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Banting Memorial High School replacement denied funding in latest announcements

November 6, 2020   ·   0 Comments

The Ministry of Education finished announcing its second round of school repairs and replacements for the year last Friday, again leaving 70-year-old Banting Memorial High School out of the equation.

However, it wasn’t all bad news for the Simcoe County District School Board (SCDSB): Lake Simcoe Public School in Innisfil received $5.4 million for an addition of 190 new elementary student spaces and two new child care rooms.

Earlier in the year a new $12.9 million Bradford South elementary school was announced to accommodate growth, along with a replacement for Shanty Bay Public School at $7.9 million, due to it poor condition.

New Tecumseth Trustee Sarah Beitz said while she’s happy that three of the projects on their list of priorities was funded, it was disheartening to see a replacement school for Banting left out again, as it’s been needed for 20 years.

“Every day it goes longer, it becomes more critical. It is a facility caked in asbestos – I just pray everyday nothing goes wrong there, because it would be very difficult – very, very difficult – for us to manage anything,” she stressed.

“It’s not just the condition of the building; the problem is compounded with the rapid growth New Tecumseth is experiencing,”

As well, the contingency plans in place if the school’s infrastructure failed are inadequate because there’s simply no space to move roughly 2,000 students, Beitz noted.

She told The Times that Banting Memorial High School has not yet been deemed prohibited repair by the Ministry of Education, despite its condition, but was due for another assessment this year, which never took place because of COVID-19.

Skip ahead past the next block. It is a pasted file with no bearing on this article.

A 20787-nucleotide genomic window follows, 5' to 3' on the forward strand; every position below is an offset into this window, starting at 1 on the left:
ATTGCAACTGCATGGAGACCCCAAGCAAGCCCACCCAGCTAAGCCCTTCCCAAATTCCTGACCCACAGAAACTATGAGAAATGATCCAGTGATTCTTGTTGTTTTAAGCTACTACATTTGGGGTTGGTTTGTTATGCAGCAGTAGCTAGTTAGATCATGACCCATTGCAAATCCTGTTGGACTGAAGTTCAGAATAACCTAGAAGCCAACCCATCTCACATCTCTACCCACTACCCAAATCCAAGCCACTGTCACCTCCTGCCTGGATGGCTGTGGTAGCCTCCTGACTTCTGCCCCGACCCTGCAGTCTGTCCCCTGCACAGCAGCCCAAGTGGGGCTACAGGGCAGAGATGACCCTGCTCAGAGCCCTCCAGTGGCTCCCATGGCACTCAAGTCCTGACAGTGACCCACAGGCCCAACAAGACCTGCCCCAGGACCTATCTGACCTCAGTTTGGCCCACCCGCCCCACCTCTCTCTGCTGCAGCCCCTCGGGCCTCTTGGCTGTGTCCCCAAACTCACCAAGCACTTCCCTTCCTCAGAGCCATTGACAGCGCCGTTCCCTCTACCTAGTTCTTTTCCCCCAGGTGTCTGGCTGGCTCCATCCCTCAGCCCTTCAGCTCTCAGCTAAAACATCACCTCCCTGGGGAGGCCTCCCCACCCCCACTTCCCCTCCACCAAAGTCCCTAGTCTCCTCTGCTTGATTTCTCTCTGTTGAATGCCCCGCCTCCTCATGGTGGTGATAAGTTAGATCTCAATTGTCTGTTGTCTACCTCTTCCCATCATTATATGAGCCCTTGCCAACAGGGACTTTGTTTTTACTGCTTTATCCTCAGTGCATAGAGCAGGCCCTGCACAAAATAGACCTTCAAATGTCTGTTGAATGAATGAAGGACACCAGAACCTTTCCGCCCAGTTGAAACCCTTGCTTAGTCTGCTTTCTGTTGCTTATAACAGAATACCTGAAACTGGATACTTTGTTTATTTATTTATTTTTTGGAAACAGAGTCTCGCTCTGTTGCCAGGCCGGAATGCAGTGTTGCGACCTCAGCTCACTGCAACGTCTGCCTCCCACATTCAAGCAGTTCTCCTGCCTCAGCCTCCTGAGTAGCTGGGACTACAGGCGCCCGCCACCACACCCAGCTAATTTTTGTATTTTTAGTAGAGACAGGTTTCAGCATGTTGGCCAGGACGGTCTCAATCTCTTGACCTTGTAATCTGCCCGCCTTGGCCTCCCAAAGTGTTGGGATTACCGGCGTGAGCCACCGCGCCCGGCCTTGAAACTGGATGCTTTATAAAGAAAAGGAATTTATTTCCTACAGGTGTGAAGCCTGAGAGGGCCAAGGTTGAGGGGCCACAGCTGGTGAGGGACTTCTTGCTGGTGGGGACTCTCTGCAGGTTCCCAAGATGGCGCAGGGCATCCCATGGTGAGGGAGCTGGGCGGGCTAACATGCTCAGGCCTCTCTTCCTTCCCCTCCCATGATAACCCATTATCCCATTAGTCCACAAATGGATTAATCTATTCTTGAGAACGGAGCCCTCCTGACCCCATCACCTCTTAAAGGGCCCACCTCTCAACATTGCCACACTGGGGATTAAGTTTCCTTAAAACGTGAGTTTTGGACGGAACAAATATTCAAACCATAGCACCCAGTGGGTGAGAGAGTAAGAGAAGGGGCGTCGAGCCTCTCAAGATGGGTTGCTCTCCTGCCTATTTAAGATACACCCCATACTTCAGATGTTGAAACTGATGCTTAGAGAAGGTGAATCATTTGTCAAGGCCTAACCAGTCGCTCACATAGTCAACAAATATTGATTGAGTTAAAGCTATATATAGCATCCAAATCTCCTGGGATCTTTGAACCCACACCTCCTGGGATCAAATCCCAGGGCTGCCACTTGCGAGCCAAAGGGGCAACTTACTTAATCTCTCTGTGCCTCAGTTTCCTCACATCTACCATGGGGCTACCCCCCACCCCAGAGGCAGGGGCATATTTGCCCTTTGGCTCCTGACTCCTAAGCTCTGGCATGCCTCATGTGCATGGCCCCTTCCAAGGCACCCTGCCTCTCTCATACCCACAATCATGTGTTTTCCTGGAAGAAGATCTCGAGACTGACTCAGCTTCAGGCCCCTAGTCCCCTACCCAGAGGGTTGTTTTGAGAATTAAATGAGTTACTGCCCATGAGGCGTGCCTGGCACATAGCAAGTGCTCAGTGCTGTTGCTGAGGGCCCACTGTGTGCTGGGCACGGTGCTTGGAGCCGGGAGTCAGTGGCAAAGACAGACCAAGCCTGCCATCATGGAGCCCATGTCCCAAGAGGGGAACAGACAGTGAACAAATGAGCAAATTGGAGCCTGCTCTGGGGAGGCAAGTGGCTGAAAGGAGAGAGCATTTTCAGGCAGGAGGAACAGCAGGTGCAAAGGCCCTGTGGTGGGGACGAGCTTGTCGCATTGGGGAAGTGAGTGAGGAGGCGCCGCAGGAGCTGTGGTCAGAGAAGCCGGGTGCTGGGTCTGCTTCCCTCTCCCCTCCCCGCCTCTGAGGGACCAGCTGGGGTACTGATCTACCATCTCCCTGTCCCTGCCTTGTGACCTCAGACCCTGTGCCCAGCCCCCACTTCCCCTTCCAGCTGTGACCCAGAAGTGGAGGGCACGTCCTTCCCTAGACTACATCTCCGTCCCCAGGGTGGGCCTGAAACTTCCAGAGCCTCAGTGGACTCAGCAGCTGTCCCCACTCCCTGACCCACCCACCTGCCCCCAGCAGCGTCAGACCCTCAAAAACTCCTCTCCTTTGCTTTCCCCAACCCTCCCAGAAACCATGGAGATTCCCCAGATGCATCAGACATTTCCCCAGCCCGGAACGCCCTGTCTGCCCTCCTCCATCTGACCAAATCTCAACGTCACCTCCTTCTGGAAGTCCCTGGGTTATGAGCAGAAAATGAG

Although Beitz said she is hopeful the next round of capital funding in the spring of 2021 could include a replacement school for Banting.

“I did notice on the list [of announcements] there was quite a few replacement schools announced, even at the secondary level, so I do think our time is coming,” she noted.

“I am hoping it’s in the spring and I’m going to continue to advocate and work and try to get this Town getting vocal about it.”

Simcoe-Grey MPP Jim Wilson, who first petitioned the school’s replacement seven years ago, said getting vocal about the issue is exactly what’s needed to motivate the Ministry of Education to get the project done.

“What I can say and what I’ve said to the trustees and I’ve said to the board as recently as last month is you’re going to have to start a petition again, squeaky wheel gets the grease,” he told The Times.

“This government seems particularly conscious of squeaky wheels. I’ve never had a school just given to us in the riding, every one of them, when it’s the fight for a new Saint Paul’s School in Alliston or the new Alliston Union Schools we’d done in the last 10 years,” Wilson continued.

“They’re going to have to get the parents and students wound up and lobbying the government that way because I’ve had no luck.”

Wilson said he hasn’t received any emails or letters about Banting and if he’s not receiving them then neither is Queen’s Park, so it’s not on the Ministry of Education’s radar.

The Banting replacement also costs $35 million, which makes it less likely to receive funding due to the Ford government’s strategy for funding capital projects. 

“It seems to me the government… has told Ministers to spread what capital dollars they have widely, so they don’t seem to be improving – for the most part –the large high school projects, not in small town areas anyway,” Wilson said.

“They’ve been spreading the money over repairs and spreading it thinly across several ridings.”

Nonetheless, he noted that he’s “greatly disappointed” about Banting not getting any repairs and its “long overdue” for a replacement

Beitz said one of the main issues is the Province’s five to ten-year backlog of projects for schools.

It’s her hope that the Minister of Education can walk through Banting and have a tour to see the facility’s condition firsthand.

“If we need to, we will put on the hazmat stuff and do the ‘behind the walls tour’ because I have no doubt that once they see it, they will understand the great need and it will be funded,” Beitz remarked.

In terms of the school’s overcapacity, she said it isn’t as “glaring in our face” right now because of online learning but COVID-19 won’t last forever and projects like the replacement school at Banting will offset its continued growth.

Going forward, Beitz told the Times she also hopes the board’s new Alliston elementary school near the Treetops neighbourhood is funded as well as a new elementary school in Angus.

She said it’s important for the community to get engaged if they want to receive funding for those much-needed projects.

“We were bypassed this time, we can’t let them bypass us again,” Beitz stressed.


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